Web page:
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Computing Spacecraft-Pointing Vectors for Limb Tracking

LMBTRK is a computer program that is used together with two software libraries known as ERHAND and HYBRRD to generate spacecraft-pointing vectors for limb-tracking maneuvers needed for experiments on propagation of radio signals through planetary atmospheres. LMBTRK determines, as a function of time, the direction in which one must point a ray (representing a radio beam) emitted by a spacecraft in order to make the ray pass through a planetary atmosphere on its way to a receiving station at a known location. LMBTRK was written for Sun computers running the Solaris operating system and has been running on a cluster of such computers used in the Radio Science System of the Cassini Spacecraft mission.

Posted in: Briefs, TSP

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Better Finite-Element Analysis of Composite Shell Structures

A computer program implements a finite-element-based method of predicting the deformations of thin aerospace structures made of isotropic materials or anisotropic fiber-reinforced composite materials. The technique and corresponding software are applicable to thin shell structures in general and are particularly useful for analysis of thin beamlike members having open cross-sections (e.g. I-beams and C-channels) in which significant warping can occur.

Posted in: Briefs, TSP

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MMIC Amplifier Produces Gain of 10 dB at 235 GHz

This is the fastest MMIC amplifier reported to date. The first solid-state amplifier capable of producing gain at a frequency >215 GHz has been demonstrated. This amplifier is an intermediate product of a continuing effort to develop amplifiers having the frequency and gain characteristics needed for a forthcoming generation of remote-sensing instruments for detecting water vapor and possibly other atmospheric constituents. There are also other potential uses for such amplifiers in wide-band communications, automotive radar, and millimeter- wave imaging for inspecting contents of opaque containers.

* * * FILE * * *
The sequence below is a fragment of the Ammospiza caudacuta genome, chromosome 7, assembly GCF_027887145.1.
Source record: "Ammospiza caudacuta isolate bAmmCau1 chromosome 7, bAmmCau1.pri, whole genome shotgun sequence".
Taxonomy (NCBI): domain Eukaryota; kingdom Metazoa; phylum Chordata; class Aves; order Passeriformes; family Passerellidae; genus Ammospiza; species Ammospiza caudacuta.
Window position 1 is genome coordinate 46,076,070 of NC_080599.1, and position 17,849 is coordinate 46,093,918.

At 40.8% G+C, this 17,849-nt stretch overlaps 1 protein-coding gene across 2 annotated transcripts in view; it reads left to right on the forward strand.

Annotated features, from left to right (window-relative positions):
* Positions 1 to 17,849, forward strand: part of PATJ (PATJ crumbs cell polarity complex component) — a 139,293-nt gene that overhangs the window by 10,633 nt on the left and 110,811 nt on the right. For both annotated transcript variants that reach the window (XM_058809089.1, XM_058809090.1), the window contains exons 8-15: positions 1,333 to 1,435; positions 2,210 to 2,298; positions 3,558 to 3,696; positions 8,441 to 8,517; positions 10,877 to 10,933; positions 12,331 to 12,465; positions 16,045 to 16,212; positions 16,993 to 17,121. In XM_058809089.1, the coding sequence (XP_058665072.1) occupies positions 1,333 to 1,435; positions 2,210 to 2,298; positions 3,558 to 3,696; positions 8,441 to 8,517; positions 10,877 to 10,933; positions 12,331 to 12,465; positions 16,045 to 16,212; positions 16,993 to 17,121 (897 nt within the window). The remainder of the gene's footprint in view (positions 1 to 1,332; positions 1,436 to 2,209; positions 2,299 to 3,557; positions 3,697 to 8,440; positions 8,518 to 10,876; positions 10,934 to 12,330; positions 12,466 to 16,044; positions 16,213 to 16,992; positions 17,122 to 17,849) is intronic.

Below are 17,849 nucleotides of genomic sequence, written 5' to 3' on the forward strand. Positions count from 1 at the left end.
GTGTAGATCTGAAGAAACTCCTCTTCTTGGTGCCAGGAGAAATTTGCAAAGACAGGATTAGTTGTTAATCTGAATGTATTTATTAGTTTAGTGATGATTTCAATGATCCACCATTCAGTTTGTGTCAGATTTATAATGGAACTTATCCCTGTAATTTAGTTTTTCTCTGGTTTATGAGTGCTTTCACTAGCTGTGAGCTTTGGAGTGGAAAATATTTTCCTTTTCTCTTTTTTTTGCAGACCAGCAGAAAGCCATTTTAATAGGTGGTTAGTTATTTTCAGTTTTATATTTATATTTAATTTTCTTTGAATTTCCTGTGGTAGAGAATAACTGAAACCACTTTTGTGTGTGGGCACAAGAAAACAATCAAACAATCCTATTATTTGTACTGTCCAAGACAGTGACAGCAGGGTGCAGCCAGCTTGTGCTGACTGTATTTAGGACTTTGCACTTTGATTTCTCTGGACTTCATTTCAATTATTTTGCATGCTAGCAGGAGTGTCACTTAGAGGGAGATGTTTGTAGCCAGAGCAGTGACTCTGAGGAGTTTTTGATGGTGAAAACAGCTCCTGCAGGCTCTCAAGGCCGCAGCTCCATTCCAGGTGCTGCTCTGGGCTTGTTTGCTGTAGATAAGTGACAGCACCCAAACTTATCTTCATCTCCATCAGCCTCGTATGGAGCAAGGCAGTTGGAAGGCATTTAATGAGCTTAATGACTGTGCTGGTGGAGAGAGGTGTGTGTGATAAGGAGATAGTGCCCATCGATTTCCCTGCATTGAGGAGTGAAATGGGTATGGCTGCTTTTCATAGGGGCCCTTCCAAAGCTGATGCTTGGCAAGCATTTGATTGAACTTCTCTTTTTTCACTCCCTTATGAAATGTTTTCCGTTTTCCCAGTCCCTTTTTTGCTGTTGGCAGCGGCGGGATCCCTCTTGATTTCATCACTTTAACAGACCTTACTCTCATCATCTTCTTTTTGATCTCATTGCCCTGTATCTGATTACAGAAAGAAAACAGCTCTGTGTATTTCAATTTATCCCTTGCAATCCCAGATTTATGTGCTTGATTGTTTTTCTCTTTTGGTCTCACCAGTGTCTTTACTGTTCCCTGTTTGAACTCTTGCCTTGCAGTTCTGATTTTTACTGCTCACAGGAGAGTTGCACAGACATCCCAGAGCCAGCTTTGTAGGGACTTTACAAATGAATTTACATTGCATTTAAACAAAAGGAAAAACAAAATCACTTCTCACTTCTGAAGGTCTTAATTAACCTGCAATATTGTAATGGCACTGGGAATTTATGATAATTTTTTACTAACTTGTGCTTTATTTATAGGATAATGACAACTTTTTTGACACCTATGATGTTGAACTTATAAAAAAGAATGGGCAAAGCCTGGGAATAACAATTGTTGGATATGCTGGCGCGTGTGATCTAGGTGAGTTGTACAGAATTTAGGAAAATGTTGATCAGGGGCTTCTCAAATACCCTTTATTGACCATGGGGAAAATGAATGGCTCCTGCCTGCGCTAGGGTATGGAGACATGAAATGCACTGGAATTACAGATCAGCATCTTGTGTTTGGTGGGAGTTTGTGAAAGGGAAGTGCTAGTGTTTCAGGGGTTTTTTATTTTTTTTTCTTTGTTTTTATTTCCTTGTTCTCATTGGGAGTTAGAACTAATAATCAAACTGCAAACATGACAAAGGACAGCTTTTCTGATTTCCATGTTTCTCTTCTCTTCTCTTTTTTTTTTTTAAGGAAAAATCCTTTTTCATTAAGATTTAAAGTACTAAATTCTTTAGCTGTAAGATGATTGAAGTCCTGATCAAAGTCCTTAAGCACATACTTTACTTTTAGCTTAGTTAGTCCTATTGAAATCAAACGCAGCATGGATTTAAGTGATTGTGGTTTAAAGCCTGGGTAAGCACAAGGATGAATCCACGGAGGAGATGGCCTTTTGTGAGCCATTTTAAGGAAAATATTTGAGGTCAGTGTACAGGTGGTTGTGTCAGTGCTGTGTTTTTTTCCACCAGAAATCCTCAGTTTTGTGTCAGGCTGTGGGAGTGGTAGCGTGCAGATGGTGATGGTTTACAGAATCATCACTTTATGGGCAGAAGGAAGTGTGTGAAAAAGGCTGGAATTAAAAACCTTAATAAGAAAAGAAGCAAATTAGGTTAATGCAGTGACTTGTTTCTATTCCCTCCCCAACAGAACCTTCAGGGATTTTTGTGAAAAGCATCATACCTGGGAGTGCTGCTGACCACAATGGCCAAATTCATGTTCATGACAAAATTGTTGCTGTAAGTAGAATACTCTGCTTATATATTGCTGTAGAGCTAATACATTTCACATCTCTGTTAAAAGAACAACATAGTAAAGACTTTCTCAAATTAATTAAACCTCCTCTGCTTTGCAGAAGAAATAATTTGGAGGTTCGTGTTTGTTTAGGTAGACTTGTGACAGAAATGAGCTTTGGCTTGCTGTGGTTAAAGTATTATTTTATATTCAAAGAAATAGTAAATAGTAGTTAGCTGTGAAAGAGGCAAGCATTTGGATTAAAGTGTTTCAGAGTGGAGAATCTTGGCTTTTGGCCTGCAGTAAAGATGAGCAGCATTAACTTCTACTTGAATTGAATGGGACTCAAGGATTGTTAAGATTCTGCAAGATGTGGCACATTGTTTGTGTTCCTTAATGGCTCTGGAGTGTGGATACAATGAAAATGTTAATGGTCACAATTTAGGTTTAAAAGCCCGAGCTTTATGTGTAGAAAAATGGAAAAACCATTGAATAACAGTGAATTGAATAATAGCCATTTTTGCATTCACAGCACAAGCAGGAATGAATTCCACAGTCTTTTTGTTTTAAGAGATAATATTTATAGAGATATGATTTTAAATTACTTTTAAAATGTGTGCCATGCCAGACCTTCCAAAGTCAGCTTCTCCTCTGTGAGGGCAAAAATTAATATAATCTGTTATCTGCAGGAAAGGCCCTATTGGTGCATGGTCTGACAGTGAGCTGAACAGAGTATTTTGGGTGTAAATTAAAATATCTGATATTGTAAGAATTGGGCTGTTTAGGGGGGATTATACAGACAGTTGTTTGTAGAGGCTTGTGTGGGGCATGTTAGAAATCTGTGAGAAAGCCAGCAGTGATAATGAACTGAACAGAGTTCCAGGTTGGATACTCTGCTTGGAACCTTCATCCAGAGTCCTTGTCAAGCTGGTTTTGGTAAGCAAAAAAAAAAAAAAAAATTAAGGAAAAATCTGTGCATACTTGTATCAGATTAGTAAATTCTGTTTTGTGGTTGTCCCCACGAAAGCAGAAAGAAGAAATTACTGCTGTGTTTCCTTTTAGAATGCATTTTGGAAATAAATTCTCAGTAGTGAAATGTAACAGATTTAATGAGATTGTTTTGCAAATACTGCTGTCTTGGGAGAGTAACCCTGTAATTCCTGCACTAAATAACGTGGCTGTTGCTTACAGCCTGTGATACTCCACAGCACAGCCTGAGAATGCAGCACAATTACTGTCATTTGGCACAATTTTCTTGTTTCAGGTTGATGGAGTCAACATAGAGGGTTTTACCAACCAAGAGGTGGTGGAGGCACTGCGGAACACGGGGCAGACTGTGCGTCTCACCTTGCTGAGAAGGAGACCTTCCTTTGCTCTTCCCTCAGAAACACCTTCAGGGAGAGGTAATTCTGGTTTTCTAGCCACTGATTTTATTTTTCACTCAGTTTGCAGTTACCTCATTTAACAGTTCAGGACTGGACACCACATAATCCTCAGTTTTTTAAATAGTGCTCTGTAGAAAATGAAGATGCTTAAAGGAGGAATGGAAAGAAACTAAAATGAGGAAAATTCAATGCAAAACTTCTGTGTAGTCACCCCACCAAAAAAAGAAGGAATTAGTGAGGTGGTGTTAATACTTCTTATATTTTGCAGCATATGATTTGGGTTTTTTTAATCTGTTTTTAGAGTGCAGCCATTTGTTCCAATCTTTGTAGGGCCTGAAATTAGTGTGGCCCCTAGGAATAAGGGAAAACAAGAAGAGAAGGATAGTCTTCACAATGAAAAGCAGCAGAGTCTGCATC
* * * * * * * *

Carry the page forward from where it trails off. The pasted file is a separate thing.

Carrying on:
Posted in: Briefs, TSP

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Integrated Radial Probe Transition From MMIC to Waveguide

Packaging based on wire bonding would be supplanted by monolithic integration. A radial probe transition between a monolithic microwave integrated circuit (MMIC) and a waveguide has been designed for operation at frequency of 340 GHz and to be fabricated as part of a monolithic unit that includes the MMIC. Integrated radial probe transitions like this one are expected to be essential components of future MMIC amplifiers operating at frequencies above 200 GHz. While MMIC amplifiers for this frequency range have not yet been widely used because they have only recently been developed, there are numerous potential applications for them — especially in scientific instruments, test equipment, radar, and millimeter- wave imaging systems for detecting hidden weapons.

Posted in: Briefs, TSP

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Polarization Recycling for Lighting LCD's More Efficiently

Unpolarized light would be utilized fully, without enlargement of the illuminated area. Two polarization-recycling techniques have been proposed to increase the efficiency of illumination of liquid-crystal display (LCD) panels. The motivation for this proposal lies in the inherent inefficiency of an LCD panel: For proper operation, illumination with polarized light is necessary, but a typical lamp generates unpolarized light. If one simply passes the lamp light through a polarizer on the way to the LCD panel, then one wastes the half of the light that is in the undesired polarization. To increase the efficiency of illumination, one would have to recycle the otherwise wasted light, converting the undesired polarization to the desired one; this is what is meant by "polarization recycling."

Posted in: Briefs, TSP

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Flexure Rings for Centering Lenses

The rings accommodate fabrication tolerances and thermal-expansion mismatches. Specially shaped mounting rings keep lenses precisely centered, regardless of temperature, in the lens housings of cameras and other optical systems. These rings feature (1) well-defined contact spots for alignment, plus (2) relieved surfaces that form flexures to accommodate small manufacturing tolerances and differences among the thermal expansions of lenses, lens housings, and the rings themselves. These rings are made by numerically controlled machining of recently developed clean, strong, machinable plastics.

Posted in: Mechanics, Briefs, TSP

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Software Improves Management of Dynamic Memory

This software increases efficiency in the allocation and use of storage space. The Dynamic Memory Management System (DMMS) is a computer program that was developed in response to some major shortcomings of dynamic-memory- management subsystems of typical operating systems. It is designed for use with the VxWorks operating system, but is easily ported to other operating systems.

Posted in: Software, Briefs

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